Voices of rural women in Nepal: Impact of literacy on the lives of women
The study explores the complexity of female literacy from the live experiences of women. The purpose of this qualitative research is to describe rural women's perceptions about literacy to assess how it impacts their lives.
Female literacy is exceptionally low in Nepal. In spite of the efforts to raise women's educational status through literacy programs, women have rarely benefited from them. Most literacy programs are top-down, short-term, often organized by outside literacy providers, usually males. These programs are resource intensive, keeping their services from reaching a multitude of illiterates. In addition, the teaching methods, materials and program strategies used in most adult literacy programs hardly reflect, in particular, the interest, needs and concerns of women. Since there are few studies describing women's perceptions about literacy, we have little understanding of the complexity of female literacy. What did literacy mean to rural women? What did the women perceive as benefits from literacy? What types of literacy programs are beneficial to them? The study sheds light on these fundamental questions.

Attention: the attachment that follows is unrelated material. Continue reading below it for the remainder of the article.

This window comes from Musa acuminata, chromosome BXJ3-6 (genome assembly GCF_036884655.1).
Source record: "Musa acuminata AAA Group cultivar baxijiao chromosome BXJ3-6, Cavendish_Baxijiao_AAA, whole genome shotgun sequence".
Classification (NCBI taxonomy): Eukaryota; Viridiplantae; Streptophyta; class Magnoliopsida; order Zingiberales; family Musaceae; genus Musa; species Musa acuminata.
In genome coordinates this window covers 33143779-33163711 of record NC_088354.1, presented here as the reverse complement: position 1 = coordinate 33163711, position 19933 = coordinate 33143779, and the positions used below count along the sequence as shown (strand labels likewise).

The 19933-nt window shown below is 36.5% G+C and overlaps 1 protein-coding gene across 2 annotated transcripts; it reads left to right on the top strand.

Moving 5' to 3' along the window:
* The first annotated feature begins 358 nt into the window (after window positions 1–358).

Using the participants' observation, in-depth interviews and focus group discussions, this study collected qualitative data from 150 hours of observation, 15 individual in-depths interviews and six focus group discussions with 48 rural women. The data was collected from twelve sites across the country over a period of two years.
The study indicates that rural women need literacy skills for fulfilling their needs as expressed in social, cultural and economic practices. The need for literacy to actively participate in economic activities was, however, felt strongly by most of the rural women. Changes in women's lives were indicated by their increased knowledge, positive attitude and new behavior. Rural women's abilities to articulate their concerns, participate in decision-making, and to organize themselves for collective actions were some of the examples that entailed a change in their lives. Even for those who did not become fully literate, these experiences were empowering. The study also indicates that rural women benefited from literacy programs that focused on both functional and liberating elements.
0516: Adult education
0516: Continuing education
0453: Womens studies